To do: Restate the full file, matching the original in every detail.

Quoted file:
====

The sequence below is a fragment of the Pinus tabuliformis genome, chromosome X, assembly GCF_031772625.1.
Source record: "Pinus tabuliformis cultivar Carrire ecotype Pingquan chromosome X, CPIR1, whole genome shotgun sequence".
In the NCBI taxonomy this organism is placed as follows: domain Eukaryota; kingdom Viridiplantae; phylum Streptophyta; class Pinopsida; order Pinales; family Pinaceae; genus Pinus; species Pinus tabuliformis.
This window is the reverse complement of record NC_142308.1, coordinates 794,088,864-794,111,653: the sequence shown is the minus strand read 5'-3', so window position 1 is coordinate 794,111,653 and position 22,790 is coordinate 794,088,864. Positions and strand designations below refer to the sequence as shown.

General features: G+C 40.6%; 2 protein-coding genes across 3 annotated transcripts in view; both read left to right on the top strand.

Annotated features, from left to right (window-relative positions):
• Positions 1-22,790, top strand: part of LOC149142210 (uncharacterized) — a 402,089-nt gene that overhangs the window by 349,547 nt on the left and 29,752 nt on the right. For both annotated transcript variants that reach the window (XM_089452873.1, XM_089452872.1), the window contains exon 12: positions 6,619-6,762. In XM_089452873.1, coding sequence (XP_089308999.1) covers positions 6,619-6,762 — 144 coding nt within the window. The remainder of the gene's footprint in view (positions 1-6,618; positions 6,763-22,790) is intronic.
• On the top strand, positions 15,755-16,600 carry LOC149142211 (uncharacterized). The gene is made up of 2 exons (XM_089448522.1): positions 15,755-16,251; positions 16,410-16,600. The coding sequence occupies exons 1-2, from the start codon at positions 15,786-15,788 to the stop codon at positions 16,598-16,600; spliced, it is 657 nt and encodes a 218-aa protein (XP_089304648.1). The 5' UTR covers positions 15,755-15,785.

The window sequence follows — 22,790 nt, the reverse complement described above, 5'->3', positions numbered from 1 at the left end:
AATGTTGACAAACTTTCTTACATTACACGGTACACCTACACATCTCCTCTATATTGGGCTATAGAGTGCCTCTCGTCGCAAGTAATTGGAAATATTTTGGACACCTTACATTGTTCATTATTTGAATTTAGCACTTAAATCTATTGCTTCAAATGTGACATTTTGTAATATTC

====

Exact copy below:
The sequence below is a fragment of the Pinus tabuliformis genome, chromosome X, assembly GCF_031772625.1.
Source record: "Pinus tabuliformis cultivar Carrire ecotype Pingquan chromosome X, CPIR1, whole genome shotgun sequence".
In the NCBI taxonomy this organism is placed as follows: domain Eukaryota; kingdom Viridiplantae; phylum Streptophyta; class Pinopsida; order Pinales; family Pinaceae; genus Pinus; species Pinus tabuliformis.
This window is the reverse complement of record NC_142308.1, coordinates 794,088,864-794,111,653: the sequence shown is the minus strand read 5'-3', so window position 1 is coordinate 794,111,653 and position 22,790 is coordinate 794,088,864. Positions and strand designations below refer to the sequence as shown.

General features: G+C 40.6%; 2 protein-coding genes across 3 annotated transcripts in view; both read left to right on the top strand.

Annotated features, from left to right (window-relative positions):
• Positions 1-22,790, top strand: part of LOC149142210 (uncharacterized) — a 402,089-nt gene that overhangs the window by 349,547 nt on the left and 29,752 nt on the right. For both annotated transcript variants that reach the window (XM_089452873.1, XM_089452872.1), the window contains exon 12: positions 6,619-6,762. In XM_089452873.1, coding sequence (XP_089308999.1) covers positions 6,619-6,762 — 144 coding nt within the window. The remainder of the gene's footprint in view (positions 1-6,618; positions 6,763-22,790) is intronic.
• On the top strand, positions 15,755-16,600 carry LOC149142211 (uncharacterized). The gene is made up of 2 exons (XM_089448522.1): positions 15,755-16,251; positions 16,410-16,600. The coding sequence occupies exons 1-2, from the start codon at positions 15,786-15,788 to the stop codon at positions 16,598-16,600; spliced, it is 657 nt and encodes a 218-aa protein (XP_089304648.1). The 5' UTR covers positions 15,755-15,785.

The window sequence follows — 22,790 nt, the reverse complement described above, 5'->3', positions numbered from 1 at the left end:
AATGTTGACAAACTTTCTTACATTACACGGTACACCTACACATCTCCTCTATATTGGGCTATAGAGTGCCTCTCGTCGCAAGTAATTGGAAATATTTTGGACACCTTACATTGTTCATTATTTGAATTTAGCACTTAAATCTATTGCTTCAAATGTGACATTTTGTAATATTC